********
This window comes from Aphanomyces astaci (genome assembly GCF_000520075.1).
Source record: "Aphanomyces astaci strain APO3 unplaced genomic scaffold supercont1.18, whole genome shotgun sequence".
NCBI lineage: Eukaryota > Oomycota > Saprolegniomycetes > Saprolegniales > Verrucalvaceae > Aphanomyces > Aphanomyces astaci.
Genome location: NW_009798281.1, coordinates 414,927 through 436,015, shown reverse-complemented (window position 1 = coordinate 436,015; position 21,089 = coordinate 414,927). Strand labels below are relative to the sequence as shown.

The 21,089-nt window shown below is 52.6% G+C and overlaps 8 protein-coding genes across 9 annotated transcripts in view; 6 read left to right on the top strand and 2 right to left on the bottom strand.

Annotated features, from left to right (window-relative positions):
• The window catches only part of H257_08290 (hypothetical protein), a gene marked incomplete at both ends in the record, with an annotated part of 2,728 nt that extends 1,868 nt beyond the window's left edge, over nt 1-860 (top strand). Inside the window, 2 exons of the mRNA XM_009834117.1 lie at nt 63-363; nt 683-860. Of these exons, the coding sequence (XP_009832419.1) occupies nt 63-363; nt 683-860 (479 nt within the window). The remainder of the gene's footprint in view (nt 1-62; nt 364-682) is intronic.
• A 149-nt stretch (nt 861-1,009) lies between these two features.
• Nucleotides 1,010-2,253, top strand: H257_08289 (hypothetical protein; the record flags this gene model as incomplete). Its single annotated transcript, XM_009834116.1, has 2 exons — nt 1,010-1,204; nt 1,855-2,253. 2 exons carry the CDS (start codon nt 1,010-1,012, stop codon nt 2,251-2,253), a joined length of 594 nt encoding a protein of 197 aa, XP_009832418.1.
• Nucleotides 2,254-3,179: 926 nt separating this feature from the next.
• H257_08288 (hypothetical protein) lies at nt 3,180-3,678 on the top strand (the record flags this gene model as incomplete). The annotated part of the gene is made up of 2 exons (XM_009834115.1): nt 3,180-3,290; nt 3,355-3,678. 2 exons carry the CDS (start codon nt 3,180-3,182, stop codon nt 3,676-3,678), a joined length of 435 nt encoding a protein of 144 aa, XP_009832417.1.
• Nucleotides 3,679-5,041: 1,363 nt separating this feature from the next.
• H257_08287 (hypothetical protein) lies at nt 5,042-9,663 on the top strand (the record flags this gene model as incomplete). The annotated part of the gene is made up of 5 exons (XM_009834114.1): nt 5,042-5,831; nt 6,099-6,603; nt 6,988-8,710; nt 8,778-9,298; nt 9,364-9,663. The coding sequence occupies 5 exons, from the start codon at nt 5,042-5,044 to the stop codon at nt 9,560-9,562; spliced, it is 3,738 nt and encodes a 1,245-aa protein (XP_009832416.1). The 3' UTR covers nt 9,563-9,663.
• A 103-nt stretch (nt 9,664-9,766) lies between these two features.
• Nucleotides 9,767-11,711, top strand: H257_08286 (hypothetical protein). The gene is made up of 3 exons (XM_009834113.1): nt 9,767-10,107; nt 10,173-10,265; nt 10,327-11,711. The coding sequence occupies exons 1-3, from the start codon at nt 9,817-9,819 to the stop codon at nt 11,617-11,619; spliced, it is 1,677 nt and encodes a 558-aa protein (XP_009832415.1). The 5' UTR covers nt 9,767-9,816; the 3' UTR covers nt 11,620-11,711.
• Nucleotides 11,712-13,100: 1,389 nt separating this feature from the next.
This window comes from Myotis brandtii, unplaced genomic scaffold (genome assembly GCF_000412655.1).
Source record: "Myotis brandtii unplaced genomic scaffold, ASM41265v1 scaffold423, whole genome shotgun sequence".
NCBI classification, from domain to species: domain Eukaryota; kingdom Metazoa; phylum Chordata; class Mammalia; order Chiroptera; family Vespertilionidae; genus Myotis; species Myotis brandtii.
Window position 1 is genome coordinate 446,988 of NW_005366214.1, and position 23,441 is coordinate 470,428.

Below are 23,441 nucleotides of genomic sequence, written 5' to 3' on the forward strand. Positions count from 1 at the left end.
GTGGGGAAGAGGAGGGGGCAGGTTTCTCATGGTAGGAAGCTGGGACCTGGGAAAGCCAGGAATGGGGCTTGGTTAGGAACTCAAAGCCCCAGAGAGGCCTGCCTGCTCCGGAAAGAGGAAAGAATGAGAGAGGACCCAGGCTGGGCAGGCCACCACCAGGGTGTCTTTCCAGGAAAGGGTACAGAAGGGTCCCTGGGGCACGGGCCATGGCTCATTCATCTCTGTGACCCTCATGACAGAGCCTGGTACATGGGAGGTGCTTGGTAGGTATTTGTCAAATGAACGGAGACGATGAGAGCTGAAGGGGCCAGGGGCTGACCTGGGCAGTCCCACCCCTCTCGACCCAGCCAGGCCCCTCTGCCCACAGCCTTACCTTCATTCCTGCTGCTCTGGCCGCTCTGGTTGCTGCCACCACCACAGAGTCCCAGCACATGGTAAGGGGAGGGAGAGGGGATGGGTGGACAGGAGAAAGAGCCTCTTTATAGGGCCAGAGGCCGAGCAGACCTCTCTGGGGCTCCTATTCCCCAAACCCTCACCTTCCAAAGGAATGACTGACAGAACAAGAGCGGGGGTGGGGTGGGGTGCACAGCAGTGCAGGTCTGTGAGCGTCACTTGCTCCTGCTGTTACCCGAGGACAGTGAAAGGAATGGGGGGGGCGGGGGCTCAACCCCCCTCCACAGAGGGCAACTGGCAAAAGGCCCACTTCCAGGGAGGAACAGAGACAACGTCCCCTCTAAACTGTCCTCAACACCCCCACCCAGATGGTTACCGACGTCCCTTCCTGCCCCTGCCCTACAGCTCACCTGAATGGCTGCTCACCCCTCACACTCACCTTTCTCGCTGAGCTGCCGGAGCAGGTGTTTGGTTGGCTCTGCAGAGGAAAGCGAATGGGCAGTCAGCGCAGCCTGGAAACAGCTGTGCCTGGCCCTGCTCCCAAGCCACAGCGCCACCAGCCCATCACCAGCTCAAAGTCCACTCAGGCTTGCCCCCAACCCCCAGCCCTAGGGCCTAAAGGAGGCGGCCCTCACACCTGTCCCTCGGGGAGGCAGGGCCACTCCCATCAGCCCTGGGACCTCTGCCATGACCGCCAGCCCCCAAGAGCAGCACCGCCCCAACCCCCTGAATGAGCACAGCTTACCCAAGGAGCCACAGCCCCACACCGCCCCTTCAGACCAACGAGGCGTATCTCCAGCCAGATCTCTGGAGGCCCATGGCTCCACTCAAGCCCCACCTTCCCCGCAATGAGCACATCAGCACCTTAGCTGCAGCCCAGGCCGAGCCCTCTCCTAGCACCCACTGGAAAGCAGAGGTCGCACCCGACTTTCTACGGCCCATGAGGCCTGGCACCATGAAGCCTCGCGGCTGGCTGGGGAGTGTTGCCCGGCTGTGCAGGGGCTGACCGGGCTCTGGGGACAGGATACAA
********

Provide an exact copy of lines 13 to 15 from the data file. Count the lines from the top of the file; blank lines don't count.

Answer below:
• H257_08287 (hypothetical protein) lies at nt 5,042-9,663 on the top strand (the record flags this gene model as incomplete). The annotated part of the gene is made up of 5 exons (XM_009834114.1): nt 5,042-5,831; nt 6,099-6,603; nt 6,988-8,710; nt 8,778-9,298; nt 9,364-9,663. The coding sequence occupies 5 exons, from the start codon at nt 5,042-5,044 to the stop codon at nt 9,560-9,562; spliced, it is 3,738 nt and encodes a 1,245-aa protein (XP_009832416.1). The 3' UTR covers nt 9,563-9,663.
• A 103-nt stretch (nt 9,664-9,766) lies between these two features.
• Nucleotides 9,767-11,711, top strand: H257_08286 (hypothetical protein). The gene is made up of 3 exons (XM_009834113.1): nt 9,767-10,107; nt 10,173-10,265; nt 10,327-11,711. The coding sequence occupies exons 1-3, from the start codon at nt 9,817-9,819 to the stop codon at nt 11,617-11,619; spliced, it is 1,677 nt and encodes a 558-aa protein (XP_009832415.1). The 5' UTR covers nt 9,767-9,816; the 3' UTR covers nt 11,620-11,711.